The following is a summary of today’s major COVID-19-related developments.
PACE Prescription Drug Program
Department of Health Secretary Rachel Levine announced that for individuals who participate in the state’s PACE program, which provides financial assistance on prescription drugs for low-income seniors, the state is waiving the current requirement that participants must use at least 75 percent of their supply of an individual drug before being eligible to renew their prescription. This does not apply to opioids and other controlled substances but participants who use those drugs can apply for a waiver from the 75 percent requirement.
In addition, PACE participants will not have to pay the cost of home delivery of their prescriptions.
Secretary Levine said that her department is working with hospitals on testing sites. The state is working with the county health departments in Philadelphia and Montgomery counties and the federal government to develop mass testing sites in those counties. Meanwhile, Quest and Labcorp are now doing COVID-19 testing and other commercial labs should be coming online soon. Hospitals, too, are developing their own testing capacity, and she specifically mentioned the Children’s Hospital of Philadelphia, Penn Medicine, UPMC, and the Allegheny Health Network as now having FDA-approved testing programs.
Secretary Levine announced that the state has its own stock of extra ventilators and is hoping to acquire more of them.
The state, Secretary Levine said, is waiving the requirement that hospitals notify the state before they increase their bed complement.
With unemployment claims in Pennsylvania up sharply, the state is streamlining its process for applying for benefits, waiving a one-week waiting period while it verifies unemployment and proof of a job search while also encouraging people to apply online. Read an account of the changes in this Pittsburgh Business Times article and find the official state notice here on the state’s unemployment compensation web page.
PA General Assembly Update
Today the Senate met briefly at the Capitol to pass temporary rules to allow its members to work and vote remotely should the need arise in the coming weeks/months. This is similar to the temporary rules adopted by the House earlier this week. In his floor remarks, Majority Leader Corman (R-Centre) committed to being as transparent as possible throughout this process with the public, press, administration, and House. He also committed to only move legislation forward during this remote time that is directly related to the pandemic. He noted that the time may come in the months ahead that the primary election or state budget could require the Senate’s attention in accordance with this remote voting authority.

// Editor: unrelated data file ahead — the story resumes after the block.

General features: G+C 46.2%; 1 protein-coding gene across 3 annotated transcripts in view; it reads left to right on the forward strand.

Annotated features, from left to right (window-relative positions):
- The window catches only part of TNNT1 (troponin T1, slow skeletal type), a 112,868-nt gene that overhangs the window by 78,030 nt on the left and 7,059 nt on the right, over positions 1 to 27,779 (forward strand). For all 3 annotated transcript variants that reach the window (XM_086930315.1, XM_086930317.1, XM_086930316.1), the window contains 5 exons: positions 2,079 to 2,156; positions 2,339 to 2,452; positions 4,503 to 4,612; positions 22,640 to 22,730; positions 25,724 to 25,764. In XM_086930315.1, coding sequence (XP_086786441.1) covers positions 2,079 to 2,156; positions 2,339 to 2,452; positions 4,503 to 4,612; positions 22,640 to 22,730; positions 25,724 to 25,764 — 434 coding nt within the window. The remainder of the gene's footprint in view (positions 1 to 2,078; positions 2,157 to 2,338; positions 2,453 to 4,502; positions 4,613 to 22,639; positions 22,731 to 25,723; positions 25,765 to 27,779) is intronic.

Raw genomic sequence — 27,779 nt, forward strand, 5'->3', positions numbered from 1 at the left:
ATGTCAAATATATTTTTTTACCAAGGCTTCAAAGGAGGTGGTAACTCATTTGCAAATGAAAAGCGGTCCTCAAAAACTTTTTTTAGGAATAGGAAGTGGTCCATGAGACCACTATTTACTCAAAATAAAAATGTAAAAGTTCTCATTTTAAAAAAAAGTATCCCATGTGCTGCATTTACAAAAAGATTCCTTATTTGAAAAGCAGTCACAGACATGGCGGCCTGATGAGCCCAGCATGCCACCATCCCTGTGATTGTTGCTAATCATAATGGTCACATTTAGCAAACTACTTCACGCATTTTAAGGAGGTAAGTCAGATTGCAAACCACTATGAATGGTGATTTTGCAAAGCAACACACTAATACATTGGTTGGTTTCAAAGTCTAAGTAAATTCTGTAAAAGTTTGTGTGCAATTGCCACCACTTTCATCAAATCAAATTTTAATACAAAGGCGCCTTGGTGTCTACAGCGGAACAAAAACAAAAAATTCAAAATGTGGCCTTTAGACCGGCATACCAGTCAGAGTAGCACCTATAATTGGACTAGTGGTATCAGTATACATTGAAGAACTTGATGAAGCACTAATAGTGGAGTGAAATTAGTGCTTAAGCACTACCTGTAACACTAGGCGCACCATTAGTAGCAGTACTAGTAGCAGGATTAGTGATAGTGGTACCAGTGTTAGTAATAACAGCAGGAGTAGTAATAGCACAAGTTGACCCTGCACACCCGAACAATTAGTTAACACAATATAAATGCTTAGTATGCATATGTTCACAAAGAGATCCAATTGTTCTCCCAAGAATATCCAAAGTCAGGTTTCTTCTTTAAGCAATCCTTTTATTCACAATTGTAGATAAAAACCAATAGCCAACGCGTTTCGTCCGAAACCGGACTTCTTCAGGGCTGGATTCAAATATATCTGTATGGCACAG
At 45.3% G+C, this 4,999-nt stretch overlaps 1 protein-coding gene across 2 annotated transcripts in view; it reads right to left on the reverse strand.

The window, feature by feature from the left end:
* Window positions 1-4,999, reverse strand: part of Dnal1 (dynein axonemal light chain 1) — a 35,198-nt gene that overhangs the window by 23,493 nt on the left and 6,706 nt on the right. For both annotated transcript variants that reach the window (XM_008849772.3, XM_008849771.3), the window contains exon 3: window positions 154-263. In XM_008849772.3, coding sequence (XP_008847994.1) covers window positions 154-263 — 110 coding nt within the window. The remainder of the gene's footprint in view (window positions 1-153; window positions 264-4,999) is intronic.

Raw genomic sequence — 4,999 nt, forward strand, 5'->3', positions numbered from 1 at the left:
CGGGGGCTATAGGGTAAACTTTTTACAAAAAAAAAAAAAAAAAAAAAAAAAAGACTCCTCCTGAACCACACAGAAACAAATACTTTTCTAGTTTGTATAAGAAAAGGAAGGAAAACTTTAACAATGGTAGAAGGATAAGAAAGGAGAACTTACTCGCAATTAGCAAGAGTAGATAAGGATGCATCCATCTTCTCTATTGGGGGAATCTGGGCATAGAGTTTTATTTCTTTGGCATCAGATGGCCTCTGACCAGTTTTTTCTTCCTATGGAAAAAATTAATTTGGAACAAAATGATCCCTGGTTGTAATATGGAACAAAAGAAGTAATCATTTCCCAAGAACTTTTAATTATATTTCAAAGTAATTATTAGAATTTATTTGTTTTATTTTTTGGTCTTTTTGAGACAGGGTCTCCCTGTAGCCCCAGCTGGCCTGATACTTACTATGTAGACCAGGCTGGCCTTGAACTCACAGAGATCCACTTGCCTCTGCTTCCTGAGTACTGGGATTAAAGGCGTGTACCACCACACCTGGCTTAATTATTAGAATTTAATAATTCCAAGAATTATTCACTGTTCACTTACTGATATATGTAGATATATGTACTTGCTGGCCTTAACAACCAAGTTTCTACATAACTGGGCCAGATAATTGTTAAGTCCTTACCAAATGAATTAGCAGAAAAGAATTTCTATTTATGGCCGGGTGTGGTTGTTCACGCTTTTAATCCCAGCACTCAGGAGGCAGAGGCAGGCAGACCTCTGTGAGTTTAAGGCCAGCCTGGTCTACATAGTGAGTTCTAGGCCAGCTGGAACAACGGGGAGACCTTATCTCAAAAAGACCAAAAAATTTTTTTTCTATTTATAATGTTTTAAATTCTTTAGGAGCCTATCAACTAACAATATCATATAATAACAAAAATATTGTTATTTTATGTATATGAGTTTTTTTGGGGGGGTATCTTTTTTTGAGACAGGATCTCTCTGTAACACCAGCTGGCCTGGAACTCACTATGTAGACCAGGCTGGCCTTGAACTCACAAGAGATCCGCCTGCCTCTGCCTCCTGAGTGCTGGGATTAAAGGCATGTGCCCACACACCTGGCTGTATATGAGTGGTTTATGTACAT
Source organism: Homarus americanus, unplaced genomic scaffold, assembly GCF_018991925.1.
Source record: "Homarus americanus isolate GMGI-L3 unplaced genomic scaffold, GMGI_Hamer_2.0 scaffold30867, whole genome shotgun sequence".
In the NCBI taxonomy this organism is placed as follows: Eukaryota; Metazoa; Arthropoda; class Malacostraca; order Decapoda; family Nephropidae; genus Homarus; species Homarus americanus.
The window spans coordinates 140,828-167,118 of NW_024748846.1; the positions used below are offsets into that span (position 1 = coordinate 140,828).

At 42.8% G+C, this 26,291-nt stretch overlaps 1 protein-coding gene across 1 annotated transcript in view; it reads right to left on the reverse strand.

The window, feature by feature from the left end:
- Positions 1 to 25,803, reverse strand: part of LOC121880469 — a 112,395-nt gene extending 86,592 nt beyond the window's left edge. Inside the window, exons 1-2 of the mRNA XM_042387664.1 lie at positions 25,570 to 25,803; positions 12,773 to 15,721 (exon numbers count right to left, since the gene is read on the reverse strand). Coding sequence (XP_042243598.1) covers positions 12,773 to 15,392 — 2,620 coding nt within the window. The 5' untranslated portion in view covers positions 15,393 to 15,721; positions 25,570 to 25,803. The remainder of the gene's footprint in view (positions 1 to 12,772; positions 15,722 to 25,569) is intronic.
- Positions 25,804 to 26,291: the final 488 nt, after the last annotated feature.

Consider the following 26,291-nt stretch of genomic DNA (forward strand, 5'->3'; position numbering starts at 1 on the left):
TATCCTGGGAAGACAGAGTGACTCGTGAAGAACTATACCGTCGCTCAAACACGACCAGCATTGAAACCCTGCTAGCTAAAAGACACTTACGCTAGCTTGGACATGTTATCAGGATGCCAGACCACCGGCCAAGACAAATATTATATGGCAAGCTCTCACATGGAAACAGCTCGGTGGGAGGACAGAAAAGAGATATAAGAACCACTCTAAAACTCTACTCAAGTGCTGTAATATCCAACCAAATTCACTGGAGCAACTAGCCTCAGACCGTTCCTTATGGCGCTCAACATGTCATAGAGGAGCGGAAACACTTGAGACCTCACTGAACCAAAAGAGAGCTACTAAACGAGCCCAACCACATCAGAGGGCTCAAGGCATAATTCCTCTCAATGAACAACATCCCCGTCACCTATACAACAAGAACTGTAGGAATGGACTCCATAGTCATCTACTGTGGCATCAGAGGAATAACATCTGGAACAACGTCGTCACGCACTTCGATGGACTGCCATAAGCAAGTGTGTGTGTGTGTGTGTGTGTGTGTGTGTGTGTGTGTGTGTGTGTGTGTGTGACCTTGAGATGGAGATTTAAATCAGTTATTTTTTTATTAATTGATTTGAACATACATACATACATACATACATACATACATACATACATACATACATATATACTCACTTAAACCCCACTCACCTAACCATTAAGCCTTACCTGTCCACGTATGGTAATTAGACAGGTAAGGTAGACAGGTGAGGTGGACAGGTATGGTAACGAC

Senate Passes Emergency COVID-19 Aid Bill
Late this afternoon the Senate passed the COVID-19 aid bill that had already passed the House. President Trump is expected to sign it.
Today Vice President Pence urged hospitals to delay elective procedures. Centers for Medicare & Medicaid Services (CMS) administrator Verma said her agency will issue recommendations on such limits.
Practicing Medicine Across State Lines
The Department of Health and Human Services (HHS) is expected to issue regulations later today addressing the practice of medicine across state lines by doctors and medical professionals to meet the demands of caring for COVID-19 patients.
Section 1135 Waivers
The declaration of a national emergency included an invitation to states to apply for waivers of some federal regulations to facilitate caring for COVID-10 patients. As we wrote to you yesterday, Florida already has received such a waiver. Yesterday the California Hospital Association applied for such a waiver on behalf of the state’s hospitals and a published report suggests that almost every state is expected to apply for a section 1135 waiver.
The Centers for Disease Control and Prevention (CDC) has issued new infection prevention and control recommendations for patents with suspected or confirmed COVID-19. See those recommendations here.
The CDC also has issued guidelines that address health care workers returning to work after suffering from COVID-19 or who were suspected of suffering from or being exposed to it. Find those guidelines here.
Late yesterday HHS released a bulletin detailing the provisions of HIPAA that it will not be enforcing for covered hospitals that have implemented a disaster protocol. The waiver became effective on March 15, 2020. Find it here.
Yesterday the HHS Office of the Inspector General issued a policy statement regarding physicians and other practitioners that reduce or waive amounts owed by federal health care program beneficiaries for telehealth during the COVID-10 outbreak. Find that policy statement here and an accompanying fact sheet here.
On the same subject, the HHS Office of Civil Rights issued a notification of enforcement discretion for telehealth remote communications during the COVID-19 emergency. Find that document here.
Yesterday the Joint Commission on Accreditation of Healthcare Organizations (JCAHO) announced that it has suspended its surveying activities at least until the end of April.